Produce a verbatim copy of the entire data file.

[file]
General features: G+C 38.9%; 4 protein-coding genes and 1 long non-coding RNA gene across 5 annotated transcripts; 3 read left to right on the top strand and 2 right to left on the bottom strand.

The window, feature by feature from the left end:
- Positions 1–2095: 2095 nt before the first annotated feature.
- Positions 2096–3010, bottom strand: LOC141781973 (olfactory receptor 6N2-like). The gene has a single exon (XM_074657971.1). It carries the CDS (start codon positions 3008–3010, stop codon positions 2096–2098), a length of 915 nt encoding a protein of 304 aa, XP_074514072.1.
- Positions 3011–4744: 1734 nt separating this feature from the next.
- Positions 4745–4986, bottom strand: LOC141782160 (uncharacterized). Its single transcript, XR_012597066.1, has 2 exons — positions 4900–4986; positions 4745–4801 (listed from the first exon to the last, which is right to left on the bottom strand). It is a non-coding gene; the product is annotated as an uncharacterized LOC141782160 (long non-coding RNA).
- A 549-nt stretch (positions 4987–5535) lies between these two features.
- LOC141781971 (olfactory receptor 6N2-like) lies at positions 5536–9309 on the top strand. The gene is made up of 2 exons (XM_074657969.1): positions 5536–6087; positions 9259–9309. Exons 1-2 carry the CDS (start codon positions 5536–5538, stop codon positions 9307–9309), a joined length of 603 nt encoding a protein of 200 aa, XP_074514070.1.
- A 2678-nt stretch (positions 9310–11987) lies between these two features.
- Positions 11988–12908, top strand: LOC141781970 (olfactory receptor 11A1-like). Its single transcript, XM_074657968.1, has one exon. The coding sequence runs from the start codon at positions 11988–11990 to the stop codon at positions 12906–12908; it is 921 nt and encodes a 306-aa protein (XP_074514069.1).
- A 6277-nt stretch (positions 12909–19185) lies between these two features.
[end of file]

General features: G+C 38.9%; 4 protein-coding genes and 1 long non-coding RNA gene across 5 annotated transcripts; 3 read left to right on the top strand and 2 right to left on the bottom strand.

The window, feature by feature from the left end:
- Positions 1–2095: 2095 nt before the first annotated feature.
- Positions 2096–3010, bottom strand: LOC141781973 (olfactory receptor 6N2-like). The gene has a single exon (XM_074657971.1). It carries the CDS (start codon positions 3008–3010, stop codon positions 2096–2098), a length of 915 nt encoding a protein of 304 aa, XP_074514072.1.
- Positions 3011–4744: 1734 nt separating this feature from the next.
- Positions 4745–4986, bottom strand: LOC141782160 (uncharacterized). Its single transcript, XR_012597066.1, has 2 exons — positions 4900–4986; positions 4745–4801 (listed from the first exon to the last, which is right to left on the bottom strand). It is a non-coding gene; the product is annotated as an uncharacterized LOC141782160 (long non-coding RNA).
- A 549-nt stretch (positions 4987–5535) lies between these two features.
- LOC141781971 (olfactory receptor 6N2-like) lies at positions 5536–9309 on the top strand. The gene is made up of 2 exons (XM_074657969.1): positions 5536–6087; positions 9259–9309. Exons 1-2 carry the CDS (start codon positions 5536–5538, stop codon positions 9307–9309), a joined length of 603 nt encoding a protein of 200 aa, XP_074514070.1.
- A 2678-nt stretch (positions 9310–11987) lies between these two features.
- Positions 11988–12908, top strand: LOC141781970 (olfactory receptor 11A1-like). Its single transcript, XM_074657968.1, has one exon. The coding sequence runs from the start codon at positions 11988–11990 to the stop codon at positions 12906–12908; it is 921 nt and encodes a 306-aa protein (XP_074514069.1).
- A 6277-nt stretch (positions 12909–19185) lies between these two features.